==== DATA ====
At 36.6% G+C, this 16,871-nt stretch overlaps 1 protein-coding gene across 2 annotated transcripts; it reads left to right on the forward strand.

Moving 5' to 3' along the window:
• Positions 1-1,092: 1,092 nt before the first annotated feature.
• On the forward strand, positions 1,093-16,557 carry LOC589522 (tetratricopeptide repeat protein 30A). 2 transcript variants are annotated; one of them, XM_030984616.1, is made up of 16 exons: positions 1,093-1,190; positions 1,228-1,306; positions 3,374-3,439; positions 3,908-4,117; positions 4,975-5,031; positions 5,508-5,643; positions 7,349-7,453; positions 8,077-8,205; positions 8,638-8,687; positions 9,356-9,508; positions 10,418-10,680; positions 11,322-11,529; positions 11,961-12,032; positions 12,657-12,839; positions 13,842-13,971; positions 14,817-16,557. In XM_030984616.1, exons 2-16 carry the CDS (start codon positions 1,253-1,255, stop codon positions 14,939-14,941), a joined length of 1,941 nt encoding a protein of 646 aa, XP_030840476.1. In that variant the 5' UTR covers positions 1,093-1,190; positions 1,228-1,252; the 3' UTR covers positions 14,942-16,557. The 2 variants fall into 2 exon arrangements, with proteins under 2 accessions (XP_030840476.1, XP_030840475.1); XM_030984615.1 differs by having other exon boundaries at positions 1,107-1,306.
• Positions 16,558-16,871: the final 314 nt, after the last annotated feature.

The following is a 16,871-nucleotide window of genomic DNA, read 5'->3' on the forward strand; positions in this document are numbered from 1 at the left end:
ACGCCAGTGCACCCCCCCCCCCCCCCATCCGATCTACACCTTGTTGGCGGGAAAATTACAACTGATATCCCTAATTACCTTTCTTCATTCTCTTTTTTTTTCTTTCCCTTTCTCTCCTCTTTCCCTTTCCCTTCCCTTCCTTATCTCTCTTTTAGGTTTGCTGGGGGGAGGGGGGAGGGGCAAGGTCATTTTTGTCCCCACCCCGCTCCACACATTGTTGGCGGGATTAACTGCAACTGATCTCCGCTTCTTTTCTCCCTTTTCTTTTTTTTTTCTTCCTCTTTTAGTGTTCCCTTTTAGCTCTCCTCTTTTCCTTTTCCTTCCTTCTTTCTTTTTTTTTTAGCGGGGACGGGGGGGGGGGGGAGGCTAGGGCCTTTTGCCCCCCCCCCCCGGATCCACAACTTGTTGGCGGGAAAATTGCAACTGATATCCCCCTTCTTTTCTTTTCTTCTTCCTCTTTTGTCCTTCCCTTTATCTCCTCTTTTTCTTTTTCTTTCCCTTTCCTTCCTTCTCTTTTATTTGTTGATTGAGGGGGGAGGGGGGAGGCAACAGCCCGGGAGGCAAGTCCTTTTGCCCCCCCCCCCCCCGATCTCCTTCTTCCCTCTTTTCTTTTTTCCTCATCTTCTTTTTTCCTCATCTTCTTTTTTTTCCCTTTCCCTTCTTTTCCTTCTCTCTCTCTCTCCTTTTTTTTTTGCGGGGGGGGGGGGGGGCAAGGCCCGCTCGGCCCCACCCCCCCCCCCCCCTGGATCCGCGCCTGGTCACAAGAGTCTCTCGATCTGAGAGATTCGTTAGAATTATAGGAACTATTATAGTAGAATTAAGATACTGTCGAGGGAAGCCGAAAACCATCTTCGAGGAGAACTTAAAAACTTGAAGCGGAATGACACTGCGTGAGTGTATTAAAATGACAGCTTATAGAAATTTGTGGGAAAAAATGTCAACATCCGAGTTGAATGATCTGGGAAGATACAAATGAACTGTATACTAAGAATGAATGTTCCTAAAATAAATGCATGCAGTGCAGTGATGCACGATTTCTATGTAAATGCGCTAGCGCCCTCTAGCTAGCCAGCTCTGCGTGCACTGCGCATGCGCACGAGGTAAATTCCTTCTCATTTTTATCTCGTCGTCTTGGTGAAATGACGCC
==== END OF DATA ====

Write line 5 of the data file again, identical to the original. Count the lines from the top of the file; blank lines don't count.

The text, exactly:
• Positions 16,558-16,871: the final 314 nt, after the last annotated feature.